Is it wrong to wish on space hardware? So sang Billy Bragg in 1985 and his question was prescient: the 1990s saw a flurry of satellite activity with very smart people jumping into the space game with the dream of delivering broadband data to the underserved masses. Sound familiar at all?
Back in the 90s it was an unmitigated disaster. Teledesic (led by Bill Gates and wireless visionary Craig McCaw) failed to get off the ground – literally; it didn’t launch a single satellite – while Iridium filed for bankruptcy and sold for less than the cost of decommissioning its in-orbit satellites. Other satellite dreams also teetered on the edge of failure, particularly if tied to the idea of delivering the Internet, rather than low-band satellite mobile services, and any plan to launch a LEO (low Earth orbit) solution was doomed. And so, the 21st century started with bruised egos, failed dreams, and a lack of a space-based Internet. Seemingly, only Billy Bragg had called it correctly.
Nearly 20 years later, the dream of LEO-based solutions is back. Starlink, Elon Musk’s next big bet, is leading the way with 1,600 satellites currently in orbit and a beta test under way. Not to be outdone, Jeff Bezos has plans for a similar solution with Project Kuiper, while Boeing also has plans for a space-based Internet solution. Add to these the two key incumbents that survived the turn of the century debacle – Hughes Net and Viasat – that each have a solid niche with their GEO (geosynchronous orbit) solutions. That’s a lot of space hardware to chase after the rural population that is underserved by terrestrial Internet solutions.
Our 2019 Rural America and Technology report estimated that 31% of households in the continental U.S. were without broadband solutions, far higher than FCC estimates. Shocking as that statistic is, it’s probably worse as many “broadband” households use DSL, which typically provides speeds at the very low end of what can be called broadband (we will be looking more closely at this in our upcoming Broadband America report).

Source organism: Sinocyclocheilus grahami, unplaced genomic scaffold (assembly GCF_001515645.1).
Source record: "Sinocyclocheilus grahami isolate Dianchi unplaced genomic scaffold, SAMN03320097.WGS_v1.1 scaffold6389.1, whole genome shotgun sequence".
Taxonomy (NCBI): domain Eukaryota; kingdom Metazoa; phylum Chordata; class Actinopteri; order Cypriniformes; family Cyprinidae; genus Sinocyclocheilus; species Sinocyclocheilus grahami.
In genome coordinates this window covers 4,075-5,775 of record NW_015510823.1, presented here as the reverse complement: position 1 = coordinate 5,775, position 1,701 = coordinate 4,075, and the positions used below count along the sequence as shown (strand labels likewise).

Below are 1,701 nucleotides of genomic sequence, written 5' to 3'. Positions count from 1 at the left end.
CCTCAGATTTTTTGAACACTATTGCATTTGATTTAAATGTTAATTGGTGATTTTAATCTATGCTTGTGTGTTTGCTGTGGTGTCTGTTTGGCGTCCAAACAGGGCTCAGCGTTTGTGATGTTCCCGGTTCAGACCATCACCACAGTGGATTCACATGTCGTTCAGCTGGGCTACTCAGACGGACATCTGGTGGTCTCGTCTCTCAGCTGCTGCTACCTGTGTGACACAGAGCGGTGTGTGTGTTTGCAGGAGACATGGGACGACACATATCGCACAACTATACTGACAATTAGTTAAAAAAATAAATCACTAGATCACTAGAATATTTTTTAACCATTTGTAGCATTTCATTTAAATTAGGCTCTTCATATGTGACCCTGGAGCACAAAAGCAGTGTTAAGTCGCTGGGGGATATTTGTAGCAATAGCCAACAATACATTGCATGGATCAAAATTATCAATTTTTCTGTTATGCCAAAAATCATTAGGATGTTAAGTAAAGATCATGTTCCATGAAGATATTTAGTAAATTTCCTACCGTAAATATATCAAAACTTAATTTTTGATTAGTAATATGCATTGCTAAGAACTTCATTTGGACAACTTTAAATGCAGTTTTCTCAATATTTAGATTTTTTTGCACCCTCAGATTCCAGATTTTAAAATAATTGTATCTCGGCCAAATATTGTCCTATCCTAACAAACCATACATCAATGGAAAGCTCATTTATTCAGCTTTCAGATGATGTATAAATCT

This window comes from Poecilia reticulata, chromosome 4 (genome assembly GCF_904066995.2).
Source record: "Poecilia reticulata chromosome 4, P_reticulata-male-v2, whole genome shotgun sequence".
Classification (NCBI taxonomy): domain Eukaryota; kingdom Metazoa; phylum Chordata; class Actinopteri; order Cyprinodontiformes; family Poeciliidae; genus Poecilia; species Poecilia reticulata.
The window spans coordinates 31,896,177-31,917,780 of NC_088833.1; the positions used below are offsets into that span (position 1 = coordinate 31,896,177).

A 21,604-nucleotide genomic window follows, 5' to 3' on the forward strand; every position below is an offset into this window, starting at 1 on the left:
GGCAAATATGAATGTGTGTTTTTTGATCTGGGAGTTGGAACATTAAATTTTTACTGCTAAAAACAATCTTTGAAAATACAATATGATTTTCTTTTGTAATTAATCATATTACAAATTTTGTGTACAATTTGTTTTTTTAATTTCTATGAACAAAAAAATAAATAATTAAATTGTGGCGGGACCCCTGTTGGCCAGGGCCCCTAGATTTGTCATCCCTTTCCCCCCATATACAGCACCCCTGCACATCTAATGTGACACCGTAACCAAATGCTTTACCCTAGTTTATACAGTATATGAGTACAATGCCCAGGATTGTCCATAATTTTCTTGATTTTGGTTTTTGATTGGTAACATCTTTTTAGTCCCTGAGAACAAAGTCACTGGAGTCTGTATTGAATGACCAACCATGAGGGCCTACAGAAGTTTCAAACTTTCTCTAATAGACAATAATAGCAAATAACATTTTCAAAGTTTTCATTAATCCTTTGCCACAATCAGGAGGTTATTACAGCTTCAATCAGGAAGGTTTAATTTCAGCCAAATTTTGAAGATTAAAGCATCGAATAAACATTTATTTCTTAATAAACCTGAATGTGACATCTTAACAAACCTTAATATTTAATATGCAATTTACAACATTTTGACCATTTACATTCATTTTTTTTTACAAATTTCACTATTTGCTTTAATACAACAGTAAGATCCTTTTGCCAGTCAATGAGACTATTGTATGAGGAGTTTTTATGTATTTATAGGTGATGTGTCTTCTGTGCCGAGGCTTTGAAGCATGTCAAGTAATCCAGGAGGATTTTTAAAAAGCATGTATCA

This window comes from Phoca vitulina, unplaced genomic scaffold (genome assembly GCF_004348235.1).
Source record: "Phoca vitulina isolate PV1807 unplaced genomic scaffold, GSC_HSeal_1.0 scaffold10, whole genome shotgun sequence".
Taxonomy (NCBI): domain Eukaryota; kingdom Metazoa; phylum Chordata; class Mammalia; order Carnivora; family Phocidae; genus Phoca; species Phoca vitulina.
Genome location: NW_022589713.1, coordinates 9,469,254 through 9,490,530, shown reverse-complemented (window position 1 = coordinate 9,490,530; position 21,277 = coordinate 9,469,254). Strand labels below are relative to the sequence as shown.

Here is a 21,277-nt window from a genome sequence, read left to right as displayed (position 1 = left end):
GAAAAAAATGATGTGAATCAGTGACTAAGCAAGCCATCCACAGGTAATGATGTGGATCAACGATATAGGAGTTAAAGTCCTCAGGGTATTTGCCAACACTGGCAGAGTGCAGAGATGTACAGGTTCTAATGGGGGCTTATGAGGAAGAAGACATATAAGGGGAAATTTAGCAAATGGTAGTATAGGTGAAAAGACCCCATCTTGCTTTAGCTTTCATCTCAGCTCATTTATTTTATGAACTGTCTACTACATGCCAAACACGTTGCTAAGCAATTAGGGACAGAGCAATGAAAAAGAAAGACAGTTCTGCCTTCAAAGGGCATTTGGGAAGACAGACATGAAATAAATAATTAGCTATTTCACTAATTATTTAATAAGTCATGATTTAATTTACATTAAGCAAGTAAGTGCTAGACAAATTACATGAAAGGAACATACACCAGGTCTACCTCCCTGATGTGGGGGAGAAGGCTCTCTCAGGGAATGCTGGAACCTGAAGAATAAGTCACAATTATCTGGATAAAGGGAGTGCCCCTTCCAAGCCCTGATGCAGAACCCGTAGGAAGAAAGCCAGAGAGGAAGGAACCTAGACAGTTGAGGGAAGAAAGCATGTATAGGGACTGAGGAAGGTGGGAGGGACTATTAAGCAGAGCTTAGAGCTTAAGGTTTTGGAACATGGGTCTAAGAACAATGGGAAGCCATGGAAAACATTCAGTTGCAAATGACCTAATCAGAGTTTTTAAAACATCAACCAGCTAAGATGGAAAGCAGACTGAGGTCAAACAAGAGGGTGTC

That’s the good news and the obvious market opportunity for a consumer-focused satellite solution. But this is where it gets a little tricky: satellite solutions are far from cheap and, unless subsidized, will not appeal to many of the underserved households. What is more, satellite is far from the only game in town now: the wireless (cellular) providers are all pushing fixed cellular broadband solutions where they can (that is dependent on the capacity of the towers and backhaul of course), while fixed wireless networks continue to improve in speeds.
In other words, there look set to be too many companies chasing after a slowly decreasing market opportunity (the underserved consumer). Or perhaps the consumer is not really the core target audience for these new LEO satellite solutions. Sure, it’s a nice opportunity along the way, and an almost altruistic cause to connect the underserved (which comes with government subsidies of course), but it’s not a strong enough business model, I suspect.
Rather, this is about having control over a broadband distribution system that can be leveraged for everything from drone management (think package deliveries in more remote areas) to rapid communication with electric vehicles to improve autonomous driving (think Tesla, obviously). In other words, this is less about connecting people than it is about connecting “things” and the new satellite entrants are all very focused on IoT solutions that will support their core businesses. When you look at the billions of dollars being spent on satellites from that perspective, perhaps this time around the investment will prove worth it.